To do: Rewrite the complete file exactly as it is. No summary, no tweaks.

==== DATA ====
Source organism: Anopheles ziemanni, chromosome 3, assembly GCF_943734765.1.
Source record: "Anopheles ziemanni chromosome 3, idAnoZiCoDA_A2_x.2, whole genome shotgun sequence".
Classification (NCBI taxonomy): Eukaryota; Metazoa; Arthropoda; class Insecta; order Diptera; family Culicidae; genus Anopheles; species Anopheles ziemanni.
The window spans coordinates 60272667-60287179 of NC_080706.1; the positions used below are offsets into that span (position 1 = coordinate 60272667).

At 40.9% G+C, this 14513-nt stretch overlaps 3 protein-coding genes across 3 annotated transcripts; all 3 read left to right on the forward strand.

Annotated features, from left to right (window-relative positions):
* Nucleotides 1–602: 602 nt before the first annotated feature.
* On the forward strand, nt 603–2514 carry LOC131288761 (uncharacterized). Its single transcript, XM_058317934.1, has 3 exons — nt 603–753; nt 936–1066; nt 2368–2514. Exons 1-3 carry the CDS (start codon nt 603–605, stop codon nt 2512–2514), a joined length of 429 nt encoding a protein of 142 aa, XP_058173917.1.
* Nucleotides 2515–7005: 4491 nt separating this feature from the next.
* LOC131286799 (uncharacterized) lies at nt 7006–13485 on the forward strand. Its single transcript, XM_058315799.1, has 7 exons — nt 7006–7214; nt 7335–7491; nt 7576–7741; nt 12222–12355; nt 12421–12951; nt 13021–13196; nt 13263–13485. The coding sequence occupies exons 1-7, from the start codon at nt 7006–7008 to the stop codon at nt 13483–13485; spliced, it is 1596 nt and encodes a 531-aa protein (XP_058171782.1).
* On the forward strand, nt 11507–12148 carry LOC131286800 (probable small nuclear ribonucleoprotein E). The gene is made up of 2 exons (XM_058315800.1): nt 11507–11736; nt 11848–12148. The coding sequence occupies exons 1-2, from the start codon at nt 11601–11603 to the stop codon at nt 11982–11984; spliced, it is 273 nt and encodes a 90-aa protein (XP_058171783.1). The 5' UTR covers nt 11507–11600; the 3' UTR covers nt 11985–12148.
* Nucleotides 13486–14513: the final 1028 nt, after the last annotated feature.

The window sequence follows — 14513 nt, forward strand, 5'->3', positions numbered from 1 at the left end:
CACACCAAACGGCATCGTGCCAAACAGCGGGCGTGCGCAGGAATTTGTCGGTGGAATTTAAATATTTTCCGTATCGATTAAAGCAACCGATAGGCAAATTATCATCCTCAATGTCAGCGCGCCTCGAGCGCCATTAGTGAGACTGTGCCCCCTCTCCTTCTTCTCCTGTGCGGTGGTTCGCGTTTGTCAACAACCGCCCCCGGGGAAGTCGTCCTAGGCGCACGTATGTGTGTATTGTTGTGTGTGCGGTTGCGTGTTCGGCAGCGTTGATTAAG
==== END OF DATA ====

Source organism: Anopheles ziemanni, chromosome 3, assembly GCF_943734765.1.
Source record: "Anopheles ziemanni chromosome 3, idAnoZiCoDA_A2_x.2, whole genome shotgun sequence".
Classification (NCBI taxonomy): Eukaryota; Metazoa; Arthropoda; class Insecta; order Diptera; family Culicidae; genus Anopheles; species Anopheles ziemanni.
The window spans coordinates 60272667-60287179 of NC_080706.1; the positions used below are offsets into that span (position 1 = coordinate 60272667).

At 40.9% G+C, this 14513-nt stretch overlaps 3 protein-coding genes across 3 annotated transcripts; all 3 read left to right on the forward strand.

Annotated features, from left to right (window-relative positions):
* Nucleotides 1–602: 602 nt before the first annotated feature.
* On the forward strand, nt 603–2514 carry LOC131288761 (uncharacterized). Its single transcript, XM_058317934.1, has 3 exons — nt 603–753; nt 936–1066; nt 2368–2514. Exons 1-3 carry the CDS (start codon nt 603–605, stop codon nt 2512–2514), a joined length of 429 nt encoding a protein of 142 aa, XP_058173917.1.
* Nucleotides 2515–7005: 4491 nt separating this feature from the next.
* LOC131286799 (uncharacterized) lies at nt 7006–13485 on the forward strand. Its single transcript, XM_058315799.1, has 7 exons — nt 7006–7214; nt 7335–7491; nt 7576–7741; nt 12222–12355; nt 12421–12951; nt 13021–13196; nt 13263–13485. The coding sequence occupies exons 1-7, from the start codon at nt 7006–7008 to the stop codon at nt 13483–13485; spliced, it is 1596 nt and encodes a 531-aa protein (XP_058171782.1).
* On the forward strand, nt 11507–12148 carry LOC131286800 (probable small nuclear ribonucleoprotein E). The gene is made up of 2 exons (XM_058315800.1): nt 11507–11736; nt 11848–12148. The coding sequence occupies exons 1-2, from the start codon at nt 11601–11603 to the stop codon at nt 11982–11984; spliced, it is 273 nt and encodes a 90-aa protein (XP_058171783.1). The 5' UTR covers nt 11507–11600; the 3' UTR covers nt 11985–12148.
* Nucleotides 13486–14513: the final 1028 nt, after the last annotated feature.

The window sequence follows — 14513 nt, forward strand, 5'->3', positions numbered from 1 at the left end:
CACACCAAACGGCATCGTGCCAAACAGCGGGCGTGCGCAGGAATTTGTCGGTGGAATTTAAATATTTTCCGTATCGATTAAAGCAACCGATAGGCAAATTATCATCCTCAATGTCAGCGCGCCTCGAGCGCCATTAGTGAGACTGTGCCCCCTCTCCTTCTTCTCCTGTGCGGTGGTTCGCGTTTGTCAACAACCGCCCCCGGGGAAGTCGTCCTAGGCGCACGTATGTGTGTATTGTTGTGTGTGCGGTTGCGTGTTCGGCAGCGTTGATTAAG